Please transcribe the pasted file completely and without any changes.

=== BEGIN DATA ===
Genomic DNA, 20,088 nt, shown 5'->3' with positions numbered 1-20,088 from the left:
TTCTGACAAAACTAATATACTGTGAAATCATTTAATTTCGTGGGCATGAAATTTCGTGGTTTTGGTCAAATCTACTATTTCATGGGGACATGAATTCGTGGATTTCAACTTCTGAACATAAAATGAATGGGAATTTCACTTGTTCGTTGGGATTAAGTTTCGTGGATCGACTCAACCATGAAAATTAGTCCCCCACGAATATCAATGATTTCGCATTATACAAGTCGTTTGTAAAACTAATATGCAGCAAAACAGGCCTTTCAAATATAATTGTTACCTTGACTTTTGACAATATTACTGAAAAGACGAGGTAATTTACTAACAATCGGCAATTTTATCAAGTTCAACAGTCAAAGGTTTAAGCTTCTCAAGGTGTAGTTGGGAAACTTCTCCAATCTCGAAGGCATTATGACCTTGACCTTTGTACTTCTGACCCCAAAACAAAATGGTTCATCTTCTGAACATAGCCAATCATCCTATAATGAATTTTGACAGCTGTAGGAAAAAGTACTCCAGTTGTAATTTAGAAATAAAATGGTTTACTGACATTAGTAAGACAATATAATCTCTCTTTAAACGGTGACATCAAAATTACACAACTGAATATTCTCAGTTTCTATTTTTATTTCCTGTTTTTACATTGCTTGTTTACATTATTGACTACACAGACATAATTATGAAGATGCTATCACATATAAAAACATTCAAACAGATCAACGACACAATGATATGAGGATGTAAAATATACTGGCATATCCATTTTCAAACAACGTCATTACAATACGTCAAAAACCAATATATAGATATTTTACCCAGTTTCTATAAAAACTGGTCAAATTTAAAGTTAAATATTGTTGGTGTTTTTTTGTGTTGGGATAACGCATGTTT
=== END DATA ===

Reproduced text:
Genomic DNA, 20,088 nt, shown 5'->3' with positions numbered 1-20,088 from the left:
TTCTGACAAAACTAATATACTGTGAAATCATTTAATTTCGTGGGCATGAAATTTCGTGGTTTTGGTCAAATCTACTATTTCATGGGGACATGAATTCGTGGATTTCAACTTCTGAACATAAAATGAATGGGAATTTCACTTGTTCGTTGGGATTAAGTTTCGTGGATCGACTCAACCATGAAAATTAGTCCCCCACGAATATCAATGATTTCGCATTATACAAGTCGTTTGTAAAACTAATATGCAGCAAAACAGGCCTTTCAAATATAATTGTTACCTTGACTTTTGACAATATTACTGAAAAGACGAGGTAATTTACTAACAATCGGCAATTTTATCAAGTTCAACAGTCAAAGGTTTAAGCTTCTCAAGGTGTAGTTGGGAAACTTCTCCAATCTCGAAGGCATTATGACCTTGACCTTTGTACTTCTGACCCCAAAACAAAATGGTTCATCTTCTGAACATAGCCAATCATCCTATAATGAATTTTGACAGCTGTAGGAAAAAGTACTCCAGTTGTAATTTAGAAATAAAATGGTTTACTGACATTAGTAAGACAATATAATCTCTCTTTAAACGGTGACATCAAAATTACACAACTGAATATTCTCAGTTTCTATTTTTATTTCCTGTTTTTACATTGCTTGTTTACATTATTGACTACACAGACATAATTATGAAGATGCTATCACATATAAAAACATTCAAACAGATCAACGACACAATGATATGAGGATGTAAAATATACTGGCATATCCATTTTCAAACAACGTCATTACAATACGTCAAAAACCAATATATAGATATTTTACCCAGTTTCTATAAAAACTGGTCAAATTTAAAGTTAAATATTGTTGGTGTTTTTTTGTGTTGGGATAACGCATGTTT